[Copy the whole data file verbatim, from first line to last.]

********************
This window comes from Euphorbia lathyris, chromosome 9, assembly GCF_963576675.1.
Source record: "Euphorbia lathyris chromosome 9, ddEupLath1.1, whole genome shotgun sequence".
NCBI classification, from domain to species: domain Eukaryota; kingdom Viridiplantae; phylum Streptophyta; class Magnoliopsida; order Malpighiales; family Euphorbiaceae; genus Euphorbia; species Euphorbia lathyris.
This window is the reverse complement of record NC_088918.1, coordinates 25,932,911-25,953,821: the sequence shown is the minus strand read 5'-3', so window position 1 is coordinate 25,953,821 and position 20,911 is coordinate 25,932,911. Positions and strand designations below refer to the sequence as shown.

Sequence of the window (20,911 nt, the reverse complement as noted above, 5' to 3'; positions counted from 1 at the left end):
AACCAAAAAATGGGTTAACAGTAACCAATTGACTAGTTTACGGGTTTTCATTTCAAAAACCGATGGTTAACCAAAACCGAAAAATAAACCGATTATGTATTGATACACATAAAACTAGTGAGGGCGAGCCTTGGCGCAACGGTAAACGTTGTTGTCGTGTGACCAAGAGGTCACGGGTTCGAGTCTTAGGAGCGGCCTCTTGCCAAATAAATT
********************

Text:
This window comes from Euphorbia lathyris, chromosome 9, assembly GCF_963576675.1.
Source record: "Euphorbia lathyris chromosome 9, ddEupLath1.1, whole genome shotgun sequence".
NCBI classification, from domain to species: domain Eukaryota; kingdom Viridiplantae; phylum Streptophyta; class Magnoliopsida; order Malpighiales; family Euphorbiaceae; genus Euphorbia; species Euphorbia lathyris.
This window is the reverse complement of record NC_088918.1, coordinates 25,932,911-25,953,821: the sequence shown is the minus strand read 5'-3', so window position 1 is coordinate 25,953,821 and position 20,911 is coordinate 25,932,911. Positions and strand designations below refer to the sequence as shown.

Sequence of the window (20,911 nt, the reverse complement as noted above, 5' to 3'; positions counted from 1 at the left end):
AACCAAAAAATGGGTTAACAGTAACCAATTGACTAGTTTACGGGTTTTCATTTCAAAAACCGATGGTTAACCAAAACCGAAAAATAAACCGATTATGTATTGATACACATAAAACTAGTGAGGGCGAGCCTTGGCGCAACGGTAAACGTTGTTGTCGTGTGACCAAGAGGTCACGGGTTCGAGTCTTAGGAGCGGCCTCTTGCCAAATAAATT